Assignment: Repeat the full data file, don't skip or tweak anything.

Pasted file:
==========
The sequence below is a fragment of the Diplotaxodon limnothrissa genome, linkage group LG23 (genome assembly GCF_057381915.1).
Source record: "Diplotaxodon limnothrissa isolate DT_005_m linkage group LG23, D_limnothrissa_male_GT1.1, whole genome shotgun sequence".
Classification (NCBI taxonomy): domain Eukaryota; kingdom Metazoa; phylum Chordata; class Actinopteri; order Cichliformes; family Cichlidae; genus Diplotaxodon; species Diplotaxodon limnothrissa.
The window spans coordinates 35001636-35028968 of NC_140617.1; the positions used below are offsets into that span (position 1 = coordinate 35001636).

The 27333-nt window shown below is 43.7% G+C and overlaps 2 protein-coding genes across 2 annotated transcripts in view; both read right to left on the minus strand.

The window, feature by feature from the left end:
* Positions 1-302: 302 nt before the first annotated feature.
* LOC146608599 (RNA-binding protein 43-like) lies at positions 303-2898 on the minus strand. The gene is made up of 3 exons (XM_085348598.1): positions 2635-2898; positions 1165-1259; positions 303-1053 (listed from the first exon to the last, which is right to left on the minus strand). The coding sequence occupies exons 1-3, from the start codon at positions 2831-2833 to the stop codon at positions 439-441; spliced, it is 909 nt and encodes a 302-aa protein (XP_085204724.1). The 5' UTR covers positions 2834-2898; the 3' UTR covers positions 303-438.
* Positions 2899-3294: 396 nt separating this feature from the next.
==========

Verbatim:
The sequence below is a fragment of the Diplotaxodon limnothrissa genome, linkage group LG23 (genome assembly GCF_057381915.1).
Source record: "Diplotaxodon limnothrissa isolate DT_005_m linkage group LG23, D_limnothrissa_male_GT1.1, whole genome shotgun sequence".
Classification (NCBI taxonomy): domain Eukaryota; kingdom Metazoa; phylum Chordata; class Actinopteri; order Cichliformes; family Cichlidae; genus Diplotaxodon; species Diplotaxodon limnothrissa.
The window spans coordinates 35001636-35028968 of NC_140617.1; the positions used below are offsets into that span (position 1 = coordinate 35001636).

The 27333-nt window shown below is 43.7% G+C and overlaps 2 protein-coding genes across 2 annotated transcripts in view; both read right to left on the minus strand.

The window, feature by feature from the left end:
* Positions 1-302: 302 nt before the first annotated feature.
* LOC146608599 (RNA-binding protein 43-like) lies at positions 303-2898 on the minus strand. The gene is made up of 3 exons (XM_085348598.1): positions 2635-2898; positions 1165-1259; positions 303-1053 (listed from the first exon to the last, which is right to left on the minus strand). The coding sequence occupies exons 1-3, from the start codon at positions 2831-2833 to the stop codon at positions 439-441; spliced, it is 909 nt and encodes a 302-aa protein (XP_085204724.1). The 5' UTR covers positions 2834-2898; the 3' UTR covers positions 303-438.
* Positions 2899-3294: 396 nt separating this feature from the next.